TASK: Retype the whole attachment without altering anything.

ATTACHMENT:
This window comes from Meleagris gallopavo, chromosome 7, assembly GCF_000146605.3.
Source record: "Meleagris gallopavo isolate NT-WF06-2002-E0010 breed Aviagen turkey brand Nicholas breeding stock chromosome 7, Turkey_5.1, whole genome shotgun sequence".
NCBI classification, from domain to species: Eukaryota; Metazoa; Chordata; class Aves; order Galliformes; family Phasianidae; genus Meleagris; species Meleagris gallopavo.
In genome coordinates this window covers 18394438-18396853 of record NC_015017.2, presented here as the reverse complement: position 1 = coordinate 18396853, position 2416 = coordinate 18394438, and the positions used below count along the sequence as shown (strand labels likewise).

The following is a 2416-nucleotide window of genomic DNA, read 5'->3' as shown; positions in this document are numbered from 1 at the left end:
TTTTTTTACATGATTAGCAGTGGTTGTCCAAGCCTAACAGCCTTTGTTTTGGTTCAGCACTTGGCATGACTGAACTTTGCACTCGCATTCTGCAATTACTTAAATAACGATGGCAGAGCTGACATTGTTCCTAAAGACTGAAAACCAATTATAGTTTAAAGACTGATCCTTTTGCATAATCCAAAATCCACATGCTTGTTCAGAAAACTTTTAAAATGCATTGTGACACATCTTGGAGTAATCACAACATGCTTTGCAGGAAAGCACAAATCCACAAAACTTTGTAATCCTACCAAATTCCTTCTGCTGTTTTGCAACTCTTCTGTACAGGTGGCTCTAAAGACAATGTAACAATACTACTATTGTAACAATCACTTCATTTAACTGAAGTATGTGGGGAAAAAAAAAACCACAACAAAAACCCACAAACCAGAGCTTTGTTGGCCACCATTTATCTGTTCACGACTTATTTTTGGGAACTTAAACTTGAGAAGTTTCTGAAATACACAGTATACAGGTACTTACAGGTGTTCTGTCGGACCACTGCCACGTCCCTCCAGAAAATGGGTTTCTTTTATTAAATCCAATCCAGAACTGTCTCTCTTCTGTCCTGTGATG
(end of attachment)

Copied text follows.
This window comes from Meleagris gallopavo, chromosome 7, assembly GCF_000146605.3.
Source record: "Meleagris gallopavo isolate NT-WF06-2002-E0010 breed Aviagen turkey brand Nicholas breeding stock chromosome 7, Turkey_5.1, whole genome shotgun sequence".
NCBI classification, from domain to species: Eukaryota; Metazoa; Chordata; class Aves; order Galliformes; family Phasianidae; genus Meleagris; species Meleagris gallopavo.
In genome coordinates this window covers 18394438-18396853 of record NC_015017.2, presented here as the reverse complement: position 1 = coordinate 18396853, position 2416 = coordinate 18394438, and the positions used below count along the sequence as shown (strand labels likewise).

The following is a 2416-nucleotide window of genomic DNA, read 5'->3' as shown; positions in this document are numbered from 1 at the left end:
TTTTTTTACATGATTAGCAGTGGTTGTCCAAGCCTAACAGCCTTTGTTTTGGTTCAGCACTTGGCATGACTGAACTTTGCACTCGCATTCTGCAATTACTTAAATAACGATGGCAGAGCTGACATTGTTCCTAAAGACTGAAAACCAATTATAGTTTAAAGACTGATCCTTTTGCATAATCCAAAATCCACATGCTTGTTCAGAAAACTTTTAAAATGCATTGTGACACATCTTGGAGTAATCACAACATGCTTTGCAGGAAAGCACAAATCCACAAAACTTTGTAATCCTACCAAATTCCTTCTGCTGTTTTGCAACTCTTCTGTACAGGTGGCTCTAAAGACAATGTAACAATACTACTATTGTAACAATCACTTCATTTAACTGAAGTATGTGGGGAAAAAAAAAACCACAACAAAAACCCACAAACCAGAGCTTTGTTGGCCACCATTTATCTGTTCACGACTTATTTTTGGGAACTTAAACTTGAGAAGTTTCTGAAATACACAGTATACAGGTACTTACAGGTGTTCTGTCGGACCACTGCCACGTCCCTCCAGAAAATGGGTTTCTTTTATTAAATCCAATCCAGAACTGTCTCTCTTCTGTCCTGTGATG